House Speaker Paul Ryan of Wis., speaks during the National Association of Manufacturers (NAM) 2017 Manufacturing Summit in Washington, Tuesday, June 20, 2017.

Carolyn Kaster | AP

House Speaker Paul Ryan of Wis., speaks during the National Association of Manufacturers (NAM) 2017 Manufacturing Summit in Washington, Tuesday, June 20, 2017.

House Speaker Paul Ryan is warning against watering down the sweeping overhaul of the nation’s tax code he laid out a year ago and calling on Washington to enact permanent reforms this year.

Tuesday’s speech is intended to mark the start of Ryan’s concerted campaign for what an aide called the “crown jewel” of the GOP agenda amid the turmoil engulfing the White House and growing skepticism of lawmakers’ ability to reach consensus on the details of a plan.

The speaker, often deemed a policy wonk, did not delve into the weeds or defend the controversial border adjustment tax. Instead, he focused on framing reform as the key to bolstering economic growth and restoring confidence among households and businesses.

“I am here to tell you: We are going to get this done in 2017,” Ryan said. “You know why we’re going to get this done in 2017? Because we have to get this done in 2017. … Transformational tax reform can be done, and we are moving ahead. Full speed ahead.”

Ryan delivered his remarks in Washington at a conference held by the National Association of Manufacturers. Among the principles he outlined: permanent rather than temporary changes and comprehensive reform for individuals and businesses.

He also pushed for adoption of a territorial tax system for multinational corporations. Currently, the United States is one of only a handful of countries that tax businesses on worldwide earnings once they are brought back into the country — encouraging companies to shift their headquarters and profits overseas.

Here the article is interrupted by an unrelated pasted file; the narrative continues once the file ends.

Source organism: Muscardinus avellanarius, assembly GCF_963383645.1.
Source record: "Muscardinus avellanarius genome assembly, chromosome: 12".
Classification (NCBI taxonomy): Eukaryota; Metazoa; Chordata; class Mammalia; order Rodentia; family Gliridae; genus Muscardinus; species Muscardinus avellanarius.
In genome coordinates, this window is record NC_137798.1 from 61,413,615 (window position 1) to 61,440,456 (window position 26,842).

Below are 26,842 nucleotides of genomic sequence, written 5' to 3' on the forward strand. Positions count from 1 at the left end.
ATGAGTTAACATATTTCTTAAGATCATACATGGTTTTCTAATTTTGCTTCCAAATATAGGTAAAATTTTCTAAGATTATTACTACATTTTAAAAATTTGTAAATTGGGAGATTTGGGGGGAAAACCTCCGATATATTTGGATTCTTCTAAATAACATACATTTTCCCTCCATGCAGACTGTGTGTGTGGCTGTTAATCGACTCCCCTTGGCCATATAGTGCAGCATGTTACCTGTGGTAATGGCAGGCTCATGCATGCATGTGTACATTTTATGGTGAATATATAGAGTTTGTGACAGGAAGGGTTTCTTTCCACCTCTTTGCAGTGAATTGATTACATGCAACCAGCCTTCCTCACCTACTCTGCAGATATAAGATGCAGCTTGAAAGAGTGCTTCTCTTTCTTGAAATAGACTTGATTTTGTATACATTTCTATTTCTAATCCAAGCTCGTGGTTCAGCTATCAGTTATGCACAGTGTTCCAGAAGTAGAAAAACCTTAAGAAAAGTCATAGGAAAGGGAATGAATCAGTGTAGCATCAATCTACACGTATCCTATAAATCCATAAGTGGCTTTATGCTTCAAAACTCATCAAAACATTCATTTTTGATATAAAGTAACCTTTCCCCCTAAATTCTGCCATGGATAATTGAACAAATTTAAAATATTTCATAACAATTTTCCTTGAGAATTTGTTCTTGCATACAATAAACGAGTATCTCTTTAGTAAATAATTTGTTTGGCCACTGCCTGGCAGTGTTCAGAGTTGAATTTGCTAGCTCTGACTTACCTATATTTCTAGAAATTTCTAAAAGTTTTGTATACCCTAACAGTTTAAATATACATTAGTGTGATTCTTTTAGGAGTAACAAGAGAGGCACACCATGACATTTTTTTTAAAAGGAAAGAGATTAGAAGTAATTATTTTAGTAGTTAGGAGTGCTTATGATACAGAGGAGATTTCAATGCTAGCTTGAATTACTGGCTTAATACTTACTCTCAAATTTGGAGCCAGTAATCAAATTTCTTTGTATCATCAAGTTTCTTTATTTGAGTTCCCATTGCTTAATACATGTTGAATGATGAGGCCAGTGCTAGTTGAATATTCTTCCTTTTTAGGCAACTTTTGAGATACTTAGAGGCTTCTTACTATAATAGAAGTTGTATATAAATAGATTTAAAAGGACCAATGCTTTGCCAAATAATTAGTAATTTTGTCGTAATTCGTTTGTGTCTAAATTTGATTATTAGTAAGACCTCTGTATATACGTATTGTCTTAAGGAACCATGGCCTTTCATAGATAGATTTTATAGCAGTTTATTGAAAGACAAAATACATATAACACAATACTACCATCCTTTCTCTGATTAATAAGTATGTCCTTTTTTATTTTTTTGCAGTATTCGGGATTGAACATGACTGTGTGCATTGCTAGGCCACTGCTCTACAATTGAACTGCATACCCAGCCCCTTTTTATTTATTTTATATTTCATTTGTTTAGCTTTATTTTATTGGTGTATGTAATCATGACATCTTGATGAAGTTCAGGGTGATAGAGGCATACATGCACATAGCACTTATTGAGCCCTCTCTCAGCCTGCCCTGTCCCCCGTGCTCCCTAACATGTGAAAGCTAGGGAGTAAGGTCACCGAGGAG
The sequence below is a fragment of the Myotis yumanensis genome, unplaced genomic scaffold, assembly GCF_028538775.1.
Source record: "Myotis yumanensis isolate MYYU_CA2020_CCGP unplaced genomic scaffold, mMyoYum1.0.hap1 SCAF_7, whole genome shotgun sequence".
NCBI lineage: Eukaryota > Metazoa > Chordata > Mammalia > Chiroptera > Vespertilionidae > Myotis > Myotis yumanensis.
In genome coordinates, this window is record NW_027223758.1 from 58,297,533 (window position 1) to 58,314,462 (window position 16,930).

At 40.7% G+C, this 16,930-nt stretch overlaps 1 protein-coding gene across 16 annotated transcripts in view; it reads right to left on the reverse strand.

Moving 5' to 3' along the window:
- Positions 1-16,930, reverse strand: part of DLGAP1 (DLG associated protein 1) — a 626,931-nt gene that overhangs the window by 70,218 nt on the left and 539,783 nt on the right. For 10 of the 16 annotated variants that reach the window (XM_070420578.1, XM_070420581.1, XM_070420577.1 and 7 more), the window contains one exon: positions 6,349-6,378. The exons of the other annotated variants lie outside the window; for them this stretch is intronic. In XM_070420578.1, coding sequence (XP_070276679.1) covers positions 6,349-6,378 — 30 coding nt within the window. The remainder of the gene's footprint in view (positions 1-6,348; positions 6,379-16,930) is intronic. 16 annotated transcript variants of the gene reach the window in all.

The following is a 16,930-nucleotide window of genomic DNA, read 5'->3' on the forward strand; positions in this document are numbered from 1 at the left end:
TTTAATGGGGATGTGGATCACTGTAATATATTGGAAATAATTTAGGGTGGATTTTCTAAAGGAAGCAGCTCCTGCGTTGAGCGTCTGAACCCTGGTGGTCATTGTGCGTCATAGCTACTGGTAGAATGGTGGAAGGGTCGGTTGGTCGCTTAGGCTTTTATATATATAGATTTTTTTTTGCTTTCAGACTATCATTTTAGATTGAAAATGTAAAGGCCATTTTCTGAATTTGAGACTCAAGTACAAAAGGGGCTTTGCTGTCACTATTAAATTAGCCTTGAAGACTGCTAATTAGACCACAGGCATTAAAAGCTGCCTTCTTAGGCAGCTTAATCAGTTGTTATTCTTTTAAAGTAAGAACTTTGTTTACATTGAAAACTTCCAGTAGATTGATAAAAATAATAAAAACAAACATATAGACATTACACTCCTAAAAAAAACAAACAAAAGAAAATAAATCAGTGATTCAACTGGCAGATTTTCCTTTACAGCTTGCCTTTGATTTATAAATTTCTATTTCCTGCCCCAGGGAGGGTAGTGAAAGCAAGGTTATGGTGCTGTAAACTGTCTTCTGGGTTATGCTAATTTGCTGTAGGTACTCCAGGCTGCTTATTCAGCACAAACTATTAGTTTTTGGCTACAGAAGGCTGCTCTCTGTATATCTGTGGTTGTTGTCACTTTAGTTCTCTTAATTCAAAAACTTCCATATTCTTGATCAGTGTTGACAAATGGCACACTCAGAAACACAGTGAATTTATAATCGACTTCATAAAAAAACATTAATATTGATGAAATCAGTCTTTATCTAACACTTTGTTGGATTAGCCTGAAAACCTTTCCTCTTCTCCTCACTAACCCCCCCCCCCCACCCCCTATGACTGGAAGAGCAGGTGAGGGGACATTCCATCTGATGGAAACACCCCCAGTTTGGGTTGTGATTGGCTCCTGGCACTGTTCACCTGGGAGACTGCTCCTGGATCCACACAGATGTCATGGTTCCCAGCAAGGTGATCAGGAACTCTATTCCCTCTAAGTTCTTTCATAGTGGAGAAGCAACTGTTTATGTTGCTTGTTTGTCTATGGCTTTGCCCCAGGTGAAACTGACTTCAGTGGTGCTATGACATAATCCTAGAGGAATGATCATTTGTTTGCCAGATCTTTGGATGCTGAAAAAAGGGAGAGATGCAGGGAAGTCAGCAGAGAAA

“We are actually very unique in the world in the way we discourage capital from coming back to America and how we incentivize off-shoring jobs,” Ryan said in his prepared speech. “This is not the kind of exceptionalism we should aspire to. … We must think differently, so that once again we make things here and export them around the world.”

The tax plan Ryan unveiled a year ago tried to address that problem by allowing companies to deduct the cost of goods made in America. The measure, which became known as the border adjustment tax, would have raised the cost of imports but lowered the cost of exports, and it faced stiff opposition from retailers.

Ryan conceded Tuesday that his plan lacks support within the White House. But he doubled down on the need to move to a territorial system.

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